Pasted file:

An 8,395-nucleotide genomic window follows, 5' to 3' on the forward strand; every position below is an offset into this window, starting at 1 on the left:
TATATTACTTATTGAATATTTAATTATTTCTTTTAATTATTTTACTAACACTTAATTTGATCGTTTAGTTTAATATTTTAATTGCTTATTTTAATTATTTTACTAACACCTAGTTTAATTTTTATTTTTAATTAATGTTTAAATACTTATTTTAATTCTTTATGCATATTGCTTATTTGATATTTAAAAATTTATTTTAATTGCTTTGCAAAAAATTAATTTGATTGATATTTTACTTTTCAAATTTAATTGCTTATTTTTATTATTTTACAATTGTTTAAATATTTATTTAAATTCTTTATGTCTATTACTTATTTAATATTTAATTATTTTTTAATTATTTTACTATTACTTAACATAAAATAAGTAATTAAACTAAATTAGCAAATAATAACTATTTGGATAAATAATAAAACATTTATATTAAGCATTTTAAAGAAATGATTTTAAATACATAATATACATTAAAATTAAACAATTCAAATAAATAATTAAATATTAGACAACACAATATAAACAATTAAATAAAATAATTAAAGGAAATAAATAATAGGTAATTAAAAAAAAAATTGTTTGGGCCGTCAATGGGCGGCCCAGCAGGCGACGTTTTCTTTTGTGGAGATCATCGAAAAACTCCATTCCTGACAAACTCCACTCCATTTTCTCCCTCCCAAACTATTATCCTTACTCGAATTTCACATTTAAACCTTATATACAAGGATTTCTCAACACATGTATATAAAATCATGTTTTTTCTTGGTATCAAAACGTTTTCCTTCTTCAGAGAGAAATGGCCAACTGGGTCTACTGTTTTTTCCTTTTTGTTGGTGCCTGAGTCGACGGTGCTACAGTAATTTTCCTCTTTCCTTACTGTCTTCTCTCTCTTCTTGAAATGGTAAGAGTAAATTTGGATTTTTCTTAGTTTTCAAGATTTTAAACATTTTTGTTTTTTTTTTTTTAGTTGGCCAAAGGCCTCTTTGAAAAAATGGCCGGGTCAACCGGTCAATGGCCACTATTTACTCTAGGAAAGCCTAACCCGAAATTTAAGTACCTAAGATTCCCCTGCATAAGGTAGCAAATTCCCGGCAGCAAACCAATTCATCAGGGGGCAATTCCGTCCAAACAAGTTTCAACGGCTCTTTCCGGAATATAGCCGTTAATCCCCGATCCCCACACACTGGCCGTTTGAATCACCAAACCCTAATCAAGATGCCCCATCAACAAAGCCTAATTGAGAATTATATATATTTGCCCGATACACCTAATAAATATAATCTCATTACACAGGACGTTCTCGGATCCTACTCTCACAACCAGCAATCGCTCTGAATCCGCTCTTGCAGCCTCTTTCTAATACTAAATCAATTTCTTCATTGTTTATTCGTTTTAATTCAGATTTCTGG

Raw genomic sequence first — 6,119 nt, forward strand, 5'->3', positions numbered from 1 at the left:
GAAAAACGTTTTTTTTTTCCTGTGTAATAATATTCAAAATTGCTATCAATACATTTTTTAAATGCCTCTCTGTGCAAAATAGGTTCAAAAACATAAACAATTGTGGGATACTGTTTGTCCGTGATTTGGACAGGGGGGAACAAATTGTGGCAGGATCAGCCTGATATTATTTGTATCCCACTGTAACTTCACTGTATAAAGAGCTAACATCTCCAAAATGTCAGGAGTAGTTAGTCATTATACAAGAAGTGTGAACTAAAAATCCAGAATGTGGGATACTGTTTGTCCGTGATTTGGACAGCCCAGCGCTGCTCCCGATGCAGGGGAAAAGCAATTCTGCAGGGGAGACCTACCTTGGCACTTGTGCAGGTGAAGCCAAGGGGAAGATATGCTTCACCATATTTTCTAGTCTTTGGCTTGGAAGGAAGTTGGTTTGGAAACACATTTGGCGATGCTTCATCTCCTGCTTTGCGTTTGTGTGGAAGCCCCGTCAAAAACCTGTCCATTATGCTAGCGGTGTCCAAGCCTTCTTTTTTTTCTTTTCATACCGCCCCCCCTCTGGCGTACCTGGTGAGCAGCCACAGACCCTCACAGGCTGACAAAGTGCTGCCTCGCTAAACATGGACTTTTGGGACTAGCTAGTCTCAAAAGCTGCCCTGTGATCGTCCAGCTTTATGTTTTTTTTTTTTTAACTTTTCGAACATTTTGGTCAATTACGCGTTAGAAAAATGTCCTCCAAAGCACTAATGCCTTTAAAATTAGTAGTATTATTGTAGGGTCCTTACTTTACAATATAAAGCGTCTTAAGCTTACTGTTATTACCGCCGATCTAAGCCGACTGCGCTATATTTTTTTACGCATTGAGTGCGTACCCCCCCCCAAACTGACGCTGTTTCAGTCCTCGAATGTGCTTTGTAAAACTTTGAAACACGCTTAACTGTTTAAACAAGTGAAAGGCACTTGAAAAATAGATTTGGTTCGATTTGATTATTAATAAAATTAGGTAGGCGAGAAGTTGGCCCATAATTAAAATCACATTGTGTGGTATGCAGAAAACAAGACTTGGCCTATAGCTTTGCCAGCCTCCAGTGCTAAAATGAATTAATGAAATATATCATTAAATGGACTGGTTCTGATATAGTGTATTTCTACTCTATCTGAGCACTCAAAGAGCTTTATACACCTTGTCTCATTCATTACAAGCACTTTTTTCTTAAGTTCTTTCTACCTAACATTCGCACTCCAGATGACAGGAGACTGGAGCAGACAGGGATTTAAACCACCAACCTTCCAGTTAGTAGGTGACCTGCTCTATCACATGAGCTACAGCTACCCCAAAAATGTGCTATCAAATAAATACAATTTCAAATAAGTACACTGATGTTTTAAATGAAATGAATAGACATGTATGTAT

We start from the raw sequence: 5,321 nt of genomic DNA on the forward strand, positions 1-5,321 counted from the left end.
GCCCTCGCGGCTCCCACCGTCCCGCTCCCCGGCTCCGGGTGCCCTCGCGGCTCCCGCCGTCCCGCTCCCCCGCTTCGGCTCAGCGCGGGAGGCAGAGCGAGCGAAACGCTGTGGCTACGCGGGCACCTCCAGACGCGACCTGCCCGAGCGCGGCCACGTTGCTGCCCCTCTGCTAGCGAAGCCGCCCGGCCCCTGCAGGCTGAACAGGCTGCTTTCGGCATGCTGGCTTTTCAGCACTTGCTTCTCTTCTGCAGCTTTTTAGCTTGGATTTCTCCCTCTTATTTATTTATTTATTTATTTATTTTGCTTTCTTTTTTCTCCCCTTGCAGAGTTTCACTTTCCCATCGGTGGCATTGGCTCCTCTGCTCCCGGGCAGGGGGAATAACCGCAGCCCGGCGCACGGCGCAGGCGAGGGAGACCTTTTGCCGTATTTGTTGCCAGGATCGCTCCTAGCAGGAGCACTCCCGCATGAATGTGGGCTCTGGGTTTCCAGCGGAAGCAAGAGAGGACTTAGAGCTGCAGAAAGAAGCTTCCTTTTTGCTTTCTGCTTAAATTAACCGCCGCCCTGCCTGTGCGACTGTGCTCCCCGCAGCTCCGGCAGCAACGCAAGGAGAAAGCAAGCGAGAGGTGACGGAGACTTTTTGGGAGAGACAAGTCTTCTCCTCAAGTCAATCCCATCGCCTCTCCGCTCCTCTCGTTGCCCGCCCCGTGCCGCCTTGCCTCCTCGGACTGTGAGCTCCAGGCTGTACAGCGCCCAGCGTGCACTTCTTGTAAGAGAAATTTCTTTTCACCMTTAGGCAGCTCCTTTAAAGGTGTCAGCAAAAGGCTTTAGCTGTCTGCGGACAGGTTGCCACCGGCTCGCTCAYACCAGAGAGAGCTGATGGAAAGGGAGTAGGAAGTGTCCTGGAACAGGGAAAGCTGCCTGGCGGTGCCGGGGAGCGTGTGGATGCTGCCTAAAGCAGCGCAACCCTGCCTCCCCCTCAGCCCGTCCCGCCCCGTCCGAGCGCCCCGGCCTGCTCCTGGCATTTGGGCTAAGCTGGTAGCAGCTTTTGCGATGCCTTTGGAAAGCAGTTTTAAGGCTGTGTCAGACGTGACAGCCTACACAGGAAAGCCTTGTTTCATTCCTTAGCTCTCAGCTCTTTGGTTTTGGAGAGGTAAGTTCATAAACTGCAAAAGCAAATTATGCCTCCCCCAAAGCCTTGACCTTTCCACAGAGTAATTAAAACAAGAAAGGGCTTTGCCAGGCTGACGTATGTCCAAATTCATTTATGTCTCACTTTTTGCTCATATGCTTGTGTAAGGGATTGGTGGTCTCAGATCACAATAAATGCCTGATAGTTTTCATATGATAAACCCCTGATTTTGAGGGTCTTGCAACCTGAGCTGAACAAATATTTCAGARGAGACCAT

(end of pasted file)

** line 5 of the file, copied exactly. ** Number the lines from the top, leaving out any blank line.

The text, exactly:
We start from the raw sequence: 5,321 nt of genomic DNA on the forward strand, positions 1-5,321 counted from the left end.